Track B Session 2

University-Industry Collaboration ― Growth Gene for a Global University

A Review of Business, University Collaboration (2012, Professor Sir Tim Wilson DL) was released in February 2012, a decade after the Lambert Review in 2003. The Wilson Review takes a close look through the existing eco-system that the government, university and industry have developed over the last ten years where the business-university collaboration achieved a growth in both the quantum and the quality. And this change has not only been stimulated by government funding initiatives but also by a growing realization, within both business and universities, of the central role of universities in providing high­­-level skills, a world-class research base and a culture of inquiry and innovation. This Review visits a variety of current business-university collaborative programs and projects, and provides recommendation for the next ten years to put the UK in the global leadership of the business-university collaboration. This session looks at the industrial growth strategy that UK universities are implementing with a support of the UK government and industry. Represented universities are some of best examples of the existing business-university partnerships in up-skilling of students and research and innovation. The session will provide an opportunity to share and present the strategy and approaches of UK universities toward business collaboration, as well as challenges that both UK and Korean universities may face in fulfilling business-university collaboration.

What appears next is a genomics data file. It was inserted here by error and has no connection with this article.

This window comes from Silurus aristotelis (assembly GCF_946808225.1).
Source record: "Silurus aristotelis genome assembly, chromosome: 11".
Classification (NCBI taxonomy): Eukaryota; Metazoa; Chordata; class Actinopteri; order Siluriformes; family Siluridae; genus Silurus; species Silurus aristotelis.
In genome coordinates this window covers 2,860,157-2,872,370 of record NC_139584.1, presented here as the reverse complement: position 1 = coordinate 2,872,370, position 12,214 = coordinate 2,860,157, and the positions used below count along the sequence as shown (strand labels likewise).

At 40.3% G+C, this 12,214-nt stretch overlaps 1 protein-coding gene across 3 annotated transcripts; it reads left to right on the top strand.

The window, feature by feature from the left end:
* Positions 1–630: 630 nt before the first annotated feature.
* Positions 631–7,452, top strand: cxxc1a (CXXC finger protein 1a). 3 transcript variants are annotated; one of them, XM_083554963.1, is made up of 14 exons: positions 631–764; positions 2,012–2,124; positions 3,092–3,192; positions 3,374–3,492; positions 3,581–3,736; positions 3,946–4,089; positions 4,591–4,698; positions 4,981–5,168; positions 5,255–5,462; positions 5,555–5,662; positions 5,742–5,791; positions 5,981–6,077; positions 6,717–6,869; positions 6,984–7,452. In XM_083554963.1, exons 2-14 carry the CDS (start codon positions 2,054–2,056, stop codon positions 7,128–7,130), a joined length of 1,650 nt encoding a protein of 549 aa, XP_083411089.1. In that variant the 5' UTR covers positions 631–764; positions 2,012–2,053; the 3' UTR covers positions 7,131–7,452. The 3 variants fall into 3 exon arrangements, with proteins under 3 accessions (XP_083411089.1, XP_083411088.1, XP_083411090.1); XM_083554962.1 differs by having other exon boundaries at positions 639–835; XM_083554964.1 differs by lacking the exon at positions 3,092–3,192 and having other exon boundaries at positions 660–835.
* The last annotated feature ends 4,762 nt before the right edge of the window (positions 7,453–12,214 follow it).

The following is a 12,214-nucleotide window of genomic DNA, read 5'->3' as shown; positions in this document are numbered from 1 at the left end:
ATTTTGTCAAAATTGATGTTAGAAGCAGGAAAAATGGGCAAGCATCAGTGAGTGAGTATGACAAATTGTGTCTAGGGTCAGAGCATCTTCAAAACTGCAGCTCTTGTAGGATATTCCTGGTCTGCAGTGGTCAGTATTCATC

Track B Session 3

Creative Confidence: Designing an Engaging Workplace

As motivatedand committed workers are crucial to a company’s success, it is increasingly becoming a priority for companies to provide an engaging workplace where workers are encouraged to bring out their best. In this session, Diana Rhoten, the Associate Partner at IDEO, will introduce usprinciples and strategies to unleash creativity within employees and increase productivity through designing an engaging workplace.

Track B Session 3

Search Inside Yourself